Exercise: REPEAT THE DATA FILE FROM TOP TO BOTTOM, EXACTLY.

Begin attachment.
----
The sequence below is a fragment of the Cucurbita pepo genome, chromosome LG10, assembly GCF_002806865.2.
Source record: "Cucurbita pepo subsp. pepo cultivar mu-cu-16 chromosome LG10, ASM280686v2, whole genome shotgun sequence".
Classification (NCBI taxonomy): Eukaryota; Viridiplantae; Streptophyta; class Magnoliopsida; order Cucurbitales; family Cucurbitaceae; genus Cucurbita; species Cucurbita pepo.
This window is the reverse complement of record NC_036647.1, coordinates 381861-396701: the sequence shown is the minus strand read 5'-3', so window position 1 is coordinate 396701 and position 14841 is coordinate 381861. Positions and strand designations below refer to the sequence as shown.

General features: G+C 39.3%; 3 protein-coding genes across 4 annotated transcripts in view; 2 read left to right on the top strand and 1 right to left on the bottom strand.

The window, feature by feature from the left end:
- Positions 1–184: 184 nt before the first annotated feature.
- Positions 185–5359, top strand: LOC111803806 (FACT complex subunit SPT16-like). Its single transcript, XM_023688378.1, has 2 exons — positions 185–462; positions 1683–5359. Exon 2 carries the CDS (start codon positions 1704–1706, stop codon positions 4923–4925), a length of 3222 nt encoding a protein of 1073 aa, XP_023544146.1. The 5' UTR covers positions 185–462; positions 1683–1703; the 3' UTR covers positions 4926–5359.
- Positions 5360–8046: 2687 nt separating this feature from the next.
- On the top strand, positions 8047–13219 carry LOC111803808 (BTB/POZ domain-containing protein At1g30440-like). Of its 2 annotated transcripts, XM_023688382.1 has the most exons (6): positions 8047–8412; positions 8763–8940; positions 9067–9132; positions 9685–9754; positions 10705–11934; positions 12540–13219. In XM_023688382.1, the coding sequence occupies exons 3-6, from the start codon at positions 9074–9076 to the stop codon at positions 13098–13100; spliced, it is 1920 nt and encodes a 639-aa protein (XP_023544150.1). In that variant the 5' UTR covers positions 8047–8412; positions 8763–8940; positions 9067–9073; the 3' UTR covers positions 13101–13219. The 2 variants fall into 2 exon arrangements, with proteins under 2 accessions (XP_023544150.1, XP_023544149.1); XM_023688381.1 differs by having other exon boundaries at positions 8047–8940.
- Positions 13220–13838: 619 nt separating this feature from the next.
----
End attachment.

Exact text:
The sequence below is a fragment of the Cucurbita pepo genome, chromosome LG10, assembly GCF_002806865.2.
Source record: "Cucurbita pepo subsp. pepo cultivar mu-cu-16 chromosome LG10, ASM280686v2, whole genome shotgun sequence".
Classification (NCBI taxonomy): Eukaryota; Viridiplantae; Streptophyta; class Magnoliopsida; order Cucurbitales; family Cucurbitaceae; genus Cucurbita; species Cucurbita pepo.
This window is the reverse complement of record NC_036647.1, coordinates 381861-396701: the sequence shown is the minus strand read 5'-3', so window position 1 is coordinate 396701 and position 14841 is coordinate 381861. Positions and strand designations below refer to the sequence as shown.

General features: G+C 39.3%; 3 protein-coding genes across 4 annotated transcripts in view; 2 read left to right on the top strand and 1 right to left on the bottom strand.

The window, feature by feature from the left end:
- Positions 1–184: 184 nt before the first annotated feature.
- Positions 185–5359, top strand: LOC111803806 (FACT complex subunit SPT16-like). Its single transcript, XM_023688378.1, has 2 exons — positions 185–462; positions 1683–5359. Exon 2 carries the CDS (start codon positions 1704–1706, stop codon positions 4923–4925), a length of 3222 nt encoding a protein of 1073 aa, XP_023544146.1. The 5' UTR covers positions 185–462; positions 1683–1703; the 3' UTR covers positions 4926–5359.
- Positions 5360–8046: 2687 nt separating this feature from the next.
- On the top strand, positions 8047–13219 carry LOC111803808 (BTB/POZ domain-containing protein At1g30440-like). Of its 2 annotated transcripts, XM_023688382.1 has the most exons (6): positions 8047–8412; positions 8763–8940; positions 9067–9132; positions 9685–9754; positions 10705–11934; positions 12540–13219. In XM_023688382.1, the coding sequence occupies exons 3-6, from the start codon at positions 9074–9076 to the stop codon at positions 13098–13100; spliced, it is 1920 nt and encodes a 639-aa protein (XP_023544150.1). In that variant the 5' UTR covers positions 8047–8412; positions 8763–8940; positions 9067–9073; the 3' UTR covers positions 13101–13219. The 2 variants fall into 2 exon arrangements, with proteins under 2 accessions (XP_023544150.1, XP_023544149.1); XM_023688381.1 differs by having other exon boundaries at positions 8047–8940.
- Positions 13220–13838: 619 nt separating this feature from the next.